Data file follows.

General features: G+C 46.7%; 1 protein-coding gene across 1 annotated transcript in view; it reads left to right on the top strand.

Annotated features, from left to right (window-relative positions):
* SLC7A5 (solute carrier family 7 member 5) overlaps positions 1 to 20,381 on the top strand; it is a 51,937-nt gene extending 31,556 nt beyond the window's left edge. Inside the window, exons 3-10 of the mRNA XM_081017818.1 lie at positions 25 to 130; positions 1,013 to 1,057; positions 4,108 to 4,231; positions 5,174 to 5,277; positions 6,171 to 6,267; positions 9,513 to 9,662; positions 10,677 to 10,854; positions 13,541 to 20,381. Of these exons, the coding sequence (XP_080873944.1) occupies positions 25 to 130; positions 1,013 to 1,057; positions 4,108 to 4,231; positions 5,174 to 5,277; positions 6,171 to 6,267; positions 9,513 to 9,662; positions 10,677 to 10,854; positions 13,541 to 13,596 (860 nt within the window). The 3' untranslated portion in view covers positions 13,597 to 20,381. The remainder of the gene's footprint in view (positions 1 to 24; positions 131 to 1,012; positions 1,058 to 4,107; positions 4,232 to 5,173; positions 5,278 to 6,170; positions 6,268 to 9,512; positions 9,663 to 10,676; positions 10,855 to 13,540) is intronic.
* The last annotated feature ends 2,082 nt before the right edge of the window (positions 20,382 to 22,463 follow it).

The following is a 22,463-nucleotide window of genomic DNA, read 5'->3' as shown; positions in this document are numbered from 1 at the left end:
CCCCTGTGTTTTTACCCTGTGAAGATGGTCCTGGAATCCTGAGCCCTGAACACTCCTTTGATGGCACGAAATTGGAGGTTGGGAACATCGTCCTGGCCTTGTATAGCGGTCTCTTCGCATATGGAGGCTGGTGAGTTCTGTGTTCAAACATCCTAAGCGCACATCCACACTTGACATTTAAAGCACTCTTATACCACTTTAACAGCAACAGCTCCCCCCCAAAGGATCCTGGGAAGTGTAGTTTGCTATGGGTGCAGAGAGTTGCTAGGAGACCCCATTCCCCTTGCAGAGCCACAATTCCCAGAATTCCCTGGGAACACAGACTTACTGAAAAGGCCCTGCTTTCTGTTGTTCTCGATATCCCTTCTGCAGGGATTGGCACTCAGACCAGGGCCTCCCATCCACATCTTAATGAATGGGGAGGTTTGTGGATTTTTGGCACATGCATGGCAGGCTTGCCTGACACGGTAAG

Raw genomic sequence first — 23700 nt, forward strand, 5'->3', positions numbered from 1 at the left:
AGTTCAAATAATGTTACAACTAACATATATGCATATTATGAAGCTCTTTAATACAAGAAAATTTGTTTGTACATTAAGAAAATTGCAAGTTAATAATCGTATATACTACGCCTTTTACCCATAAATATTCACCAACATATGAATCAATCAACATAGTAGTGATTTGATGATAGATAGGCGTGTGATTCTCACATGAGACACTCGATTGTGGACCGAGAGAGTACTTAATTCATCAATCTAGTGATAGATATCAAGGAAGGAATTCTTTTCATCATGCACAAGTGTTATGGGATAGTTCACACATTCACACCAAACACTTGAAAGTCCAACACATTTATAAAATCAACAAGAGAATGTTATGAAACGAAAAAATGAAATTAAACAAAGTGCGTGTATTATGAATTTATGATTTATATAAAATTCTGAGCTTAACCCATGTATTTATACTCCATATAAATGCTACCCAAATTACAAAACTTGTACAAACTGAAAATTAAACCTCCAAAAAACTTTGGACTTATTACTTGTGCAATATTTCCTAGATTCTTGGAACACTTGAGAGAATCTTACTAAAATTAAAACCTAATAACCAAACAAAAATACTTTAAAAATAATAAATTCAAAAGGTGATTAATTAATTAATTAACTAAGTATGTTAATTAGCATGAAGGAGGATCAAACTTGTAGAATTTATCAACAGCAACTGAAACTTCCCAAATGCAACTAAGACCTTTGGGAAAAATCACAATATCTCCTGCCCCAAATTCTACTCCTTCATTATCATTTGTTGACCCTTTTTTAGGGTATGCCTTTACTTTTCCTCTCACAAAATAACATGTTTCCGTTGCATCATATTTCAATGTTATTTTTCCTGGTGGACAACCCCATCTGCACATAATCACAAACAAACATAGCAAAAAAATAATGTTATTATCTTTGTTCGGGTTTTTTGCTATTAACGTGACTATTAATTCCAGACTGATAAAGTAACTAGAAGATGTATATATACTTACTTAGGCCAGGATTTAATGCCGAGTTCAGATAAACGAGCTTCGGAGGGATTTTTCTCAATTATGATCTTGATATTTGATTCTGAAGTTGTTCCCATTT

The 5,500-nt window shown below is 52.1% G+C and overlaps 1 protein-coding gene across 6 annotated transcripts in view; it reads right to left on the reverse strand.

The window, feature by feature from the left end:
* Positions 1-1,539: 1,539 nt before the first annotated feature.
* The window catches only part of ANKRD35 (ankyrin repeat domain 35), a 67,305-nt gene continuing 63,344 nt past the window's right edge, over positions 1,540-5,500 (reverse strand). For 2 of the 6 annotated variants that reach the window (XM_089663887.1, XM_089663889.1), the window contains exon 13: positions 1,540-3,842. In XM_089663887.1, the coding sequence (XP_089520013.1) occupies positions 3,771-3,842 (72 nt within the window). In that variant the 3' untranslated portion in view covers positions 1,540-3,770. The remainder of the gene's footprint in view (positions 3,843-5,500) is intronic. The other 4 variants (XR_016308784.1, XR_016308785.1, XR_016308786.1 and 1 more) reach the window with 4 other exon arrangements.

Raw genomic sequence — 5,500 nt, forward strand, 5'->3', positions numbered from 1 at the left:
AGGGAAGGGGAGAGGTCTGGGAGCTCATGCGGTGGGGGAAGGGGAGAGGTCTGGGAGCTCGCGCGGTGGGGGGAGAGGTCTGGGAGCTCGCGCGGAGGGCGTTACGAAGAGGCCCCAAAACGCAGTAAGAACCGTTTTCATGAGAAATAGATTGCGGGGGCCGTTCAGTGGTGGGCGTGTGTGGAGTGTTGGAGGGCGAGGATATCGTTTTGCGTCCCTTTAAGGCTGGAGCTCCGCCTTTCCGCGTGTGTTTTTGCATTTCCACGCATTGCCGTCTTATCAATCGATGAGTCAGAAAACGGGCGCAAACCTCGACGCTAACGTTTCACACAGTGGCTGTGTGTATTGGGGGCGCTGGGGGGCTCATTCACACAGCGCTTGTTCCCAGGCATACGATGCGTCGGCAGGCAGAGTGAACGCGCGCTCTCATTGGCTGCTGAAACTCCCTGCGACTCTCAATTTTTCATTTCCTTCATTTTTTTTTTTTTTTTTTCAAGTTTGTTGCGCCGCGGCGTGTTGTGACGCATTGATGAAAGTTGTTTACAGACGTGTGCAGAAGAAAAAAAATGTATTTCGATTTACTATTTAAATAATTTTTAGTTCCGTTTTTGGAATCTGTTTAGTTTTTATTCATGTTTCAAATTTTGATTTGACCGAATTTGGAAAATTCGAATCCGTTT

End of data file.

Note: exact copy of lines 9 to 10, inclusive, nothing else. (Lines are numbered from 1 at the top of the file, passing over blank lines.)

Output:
The 5,500-nt window shown below is 52.1% G+C and overlaps 1 protein-coding gene across 6 annotated transcripts in view; it reads right to left on the reverse strand.

The window, feature by feature from the left end: